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Unfinished Constitutional Business?: Rethinking Indigenous self-determination
Barbara Hocking (editor)
Product Description

Indigenous self-determination is the recognised right of all peoples to freely determine their political status, and pursue their economic, social and cultural development. Unfinished Constitutional Business? offers fresh insights into the ways communities can chart their own course and realise self-determination. Because the history of colonisation is emotionally charged, the issue has been clouded by a rhetoric that has sometimes obstructed analysis.

Unfinished Constitutional Business? provides a comprehensive international exploration of self-determination. It argues that patterns are emerging that point to effective strategies that will allow communities to realise their goals.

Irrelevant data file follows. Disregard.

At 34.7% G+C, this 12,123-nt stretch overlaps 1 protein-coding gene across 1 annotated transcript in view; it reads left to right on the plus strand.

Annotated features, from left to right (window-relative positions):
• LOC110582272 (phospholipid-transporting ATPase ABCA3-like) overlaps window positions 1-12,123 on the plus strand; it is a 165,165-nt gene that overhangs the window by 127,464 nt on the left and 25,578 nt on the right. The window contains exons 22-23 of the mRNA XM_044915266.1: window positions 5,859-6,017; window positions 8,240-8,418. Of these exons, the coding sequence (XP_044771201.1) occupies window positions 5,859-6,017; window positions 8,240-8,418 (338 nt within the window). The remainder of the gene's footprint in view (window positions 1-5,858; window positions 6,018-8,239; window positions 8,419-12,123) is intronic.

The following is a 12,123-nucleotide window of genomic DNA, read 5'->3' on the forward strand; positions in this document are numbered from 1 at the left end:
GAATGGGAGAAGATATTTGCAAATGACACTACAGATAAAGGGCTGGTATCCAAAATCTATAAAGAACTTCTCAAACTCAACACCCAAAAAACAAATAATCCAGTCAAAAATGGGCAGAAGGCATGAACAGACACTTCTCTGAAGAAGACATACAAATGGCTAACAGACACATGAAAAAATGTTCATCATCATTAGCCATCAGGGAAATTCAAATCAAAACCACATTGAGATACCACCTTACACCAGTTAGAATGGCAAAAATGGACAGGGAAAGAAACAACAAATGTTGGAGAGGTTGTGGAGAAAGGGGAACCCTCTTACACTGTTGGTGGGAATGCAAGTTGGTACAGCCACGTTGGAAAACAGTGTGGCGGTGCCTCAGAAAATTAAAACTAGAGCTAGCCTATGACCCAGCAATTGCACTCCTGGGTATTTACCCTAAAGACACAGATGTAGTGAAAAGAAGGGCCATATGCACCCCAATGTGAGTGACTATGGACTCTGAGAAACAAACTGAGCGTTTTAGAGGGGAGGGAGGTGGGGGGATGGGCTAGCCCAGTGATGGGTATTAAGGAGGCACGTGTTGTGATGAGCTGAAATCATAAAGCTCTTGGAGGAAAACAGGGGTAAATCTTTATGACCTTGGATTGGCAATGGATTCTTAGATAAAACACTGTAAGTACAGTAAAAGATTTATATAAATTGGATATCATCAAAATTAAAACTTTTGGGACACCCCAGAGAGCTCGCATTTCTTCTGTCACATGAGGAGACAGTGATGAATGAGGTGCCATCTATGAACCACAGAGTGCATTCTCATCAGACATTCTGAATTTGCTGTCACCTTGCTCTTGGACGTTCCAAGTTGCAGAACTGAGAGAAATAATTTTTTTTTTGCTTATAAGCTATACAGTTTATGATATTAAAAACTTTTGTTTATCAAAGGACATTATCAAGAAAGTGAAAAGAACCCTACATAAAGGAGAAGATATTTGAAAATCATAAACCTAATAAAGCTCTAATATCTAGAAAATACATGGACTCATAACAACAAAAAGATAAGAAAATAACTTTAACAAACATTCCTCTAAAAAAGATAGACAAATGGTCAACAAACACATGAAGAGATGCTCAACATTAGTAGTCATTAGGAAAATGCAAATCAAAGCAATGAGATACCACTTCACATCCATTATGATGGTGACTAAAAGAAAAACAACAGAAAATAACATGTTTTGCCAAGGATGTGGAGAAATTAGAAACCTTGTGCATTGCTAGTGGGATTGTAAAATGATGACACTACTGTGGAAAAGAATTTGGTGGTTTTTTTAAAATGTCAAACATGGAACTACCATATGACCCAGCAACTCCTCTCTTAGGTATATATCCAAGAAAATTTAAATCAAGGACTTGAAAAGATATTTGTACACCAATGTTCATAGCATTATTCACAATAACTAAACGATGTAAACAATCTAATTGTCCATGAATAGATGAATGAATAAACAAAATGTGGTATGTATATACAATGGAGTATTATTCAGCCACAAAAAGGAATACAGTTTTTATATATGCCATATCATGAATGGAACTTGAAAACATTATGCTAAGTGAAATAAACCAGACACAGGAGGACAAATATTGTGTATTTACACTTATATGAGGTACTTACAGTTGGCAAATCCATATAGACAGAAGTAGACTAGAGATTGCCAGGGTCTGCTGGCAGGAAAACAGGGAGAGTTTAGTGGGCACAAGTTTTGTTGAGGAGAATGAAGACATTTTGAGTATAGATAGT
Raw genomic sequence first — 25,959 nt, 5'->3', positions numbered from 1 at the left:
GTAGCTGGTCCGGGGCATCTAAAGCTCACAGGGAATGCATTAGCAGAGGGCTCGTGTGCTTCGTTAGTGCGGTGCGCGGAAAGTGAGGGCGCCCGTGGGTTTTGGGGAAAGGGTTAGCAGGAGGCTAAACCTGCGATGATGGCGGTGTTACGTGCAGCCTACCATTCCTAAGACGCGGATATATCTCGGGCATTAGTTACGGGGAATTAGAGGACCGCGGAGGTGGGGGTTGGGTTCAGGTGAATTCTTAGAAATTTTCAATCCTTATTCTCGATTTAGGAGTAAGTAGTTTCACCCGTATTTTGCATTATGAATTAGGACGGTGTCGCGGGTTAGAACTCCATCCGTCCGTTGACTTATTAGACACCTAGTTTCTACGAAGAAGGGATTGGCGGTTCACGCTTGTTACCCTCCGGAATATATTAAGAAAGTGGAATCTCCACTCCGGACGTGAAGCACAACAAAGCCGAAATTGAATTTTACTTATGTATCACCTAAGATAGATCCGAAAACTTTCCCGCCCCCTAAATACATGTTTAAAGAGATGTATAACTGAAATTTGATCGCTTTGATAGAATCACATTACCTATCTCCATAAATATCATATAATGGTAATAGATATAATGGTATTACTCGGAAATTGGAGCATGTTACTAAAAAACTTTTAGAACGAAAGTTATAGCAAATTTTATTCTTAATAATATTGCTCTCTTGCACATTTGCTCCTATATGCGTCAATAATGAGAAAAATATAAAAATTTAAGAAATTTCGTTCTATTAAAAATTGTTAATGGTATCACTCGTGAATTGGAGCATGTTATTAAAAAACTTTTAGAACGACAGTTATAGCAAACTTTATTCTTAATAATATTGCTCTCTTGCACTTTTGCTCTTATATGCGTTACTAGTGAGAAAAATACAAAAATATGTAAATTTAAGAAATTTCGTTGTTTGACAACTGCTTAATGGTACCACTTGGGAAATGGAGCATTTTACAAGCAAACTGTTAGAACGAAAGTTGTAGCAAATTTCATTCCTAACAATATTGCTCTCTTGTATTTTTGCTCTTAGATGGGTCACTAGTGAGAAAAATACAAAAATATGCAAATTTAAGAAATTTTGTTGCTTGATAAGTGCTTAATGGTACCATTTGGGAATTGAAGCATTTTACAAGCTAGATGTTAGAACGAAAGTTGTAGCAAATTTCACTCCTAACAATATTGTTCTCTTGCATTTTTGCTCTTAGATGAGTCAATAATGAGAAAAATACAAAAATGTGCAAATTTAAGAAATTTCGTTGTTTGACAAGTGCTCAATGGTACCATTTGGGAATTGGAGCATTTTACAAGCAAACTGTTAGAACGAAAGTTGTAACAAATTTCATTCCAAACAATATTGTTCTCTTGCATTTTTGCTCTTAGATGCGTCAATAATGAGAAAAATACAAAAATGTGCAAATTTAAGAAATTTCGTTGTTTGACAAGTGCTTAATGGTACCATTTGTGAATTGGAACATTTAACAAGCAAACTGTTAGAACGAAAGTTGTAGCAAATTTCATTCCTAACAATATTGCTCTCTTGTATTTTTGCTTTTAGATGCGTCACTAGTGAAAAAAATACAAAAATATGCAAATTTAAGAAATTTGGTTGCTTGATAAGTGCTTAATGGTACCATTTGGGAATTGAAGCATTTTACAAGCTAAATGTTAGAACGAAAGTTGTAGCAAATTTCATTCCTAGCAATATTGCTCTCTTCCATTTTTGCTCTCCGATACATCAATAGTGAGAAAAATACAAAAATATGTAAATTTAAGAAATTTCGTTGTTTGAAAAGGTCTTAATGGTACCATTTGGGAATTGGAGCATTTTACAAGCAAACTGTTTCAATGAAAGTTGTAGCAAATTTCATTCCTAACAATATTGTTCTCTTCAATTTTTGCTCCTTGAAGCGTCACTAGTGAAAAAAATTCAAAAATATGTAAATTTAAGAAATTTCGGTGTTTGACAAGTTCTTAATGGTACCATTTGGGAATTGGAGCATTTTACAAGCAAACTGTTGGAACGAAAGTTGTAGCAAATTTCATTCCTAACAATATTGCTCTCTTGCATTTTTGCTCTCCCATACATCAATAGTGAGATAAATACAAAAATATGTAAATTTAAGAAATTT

The authors of Unfinished Constitutional Business? challenge readers to (re)consider the meanings of self-determination and their implications for community development — and to explore what self-determination might be, particularly in Australia.

The theme of Indigenous self-determination is evident throughout the articles in this book. It is a collaboration of both Indigenous and non-Indigenous writers with case studies that provide some interesting models of self-determination in settler societies. The case studies are good examples of the continuing struggles by Indigenous people in trying to negotiate with States in the current conservative political climate.

Overall, the book reinforces the idea that Indigenous affairs is 'unfinished business' and clearly states there is still a long way to go in achieving Indigenous rights to self-determination. — Sonia Smallacombe, Charles Darwin University

2005, pb, 216x140mm, 320pp

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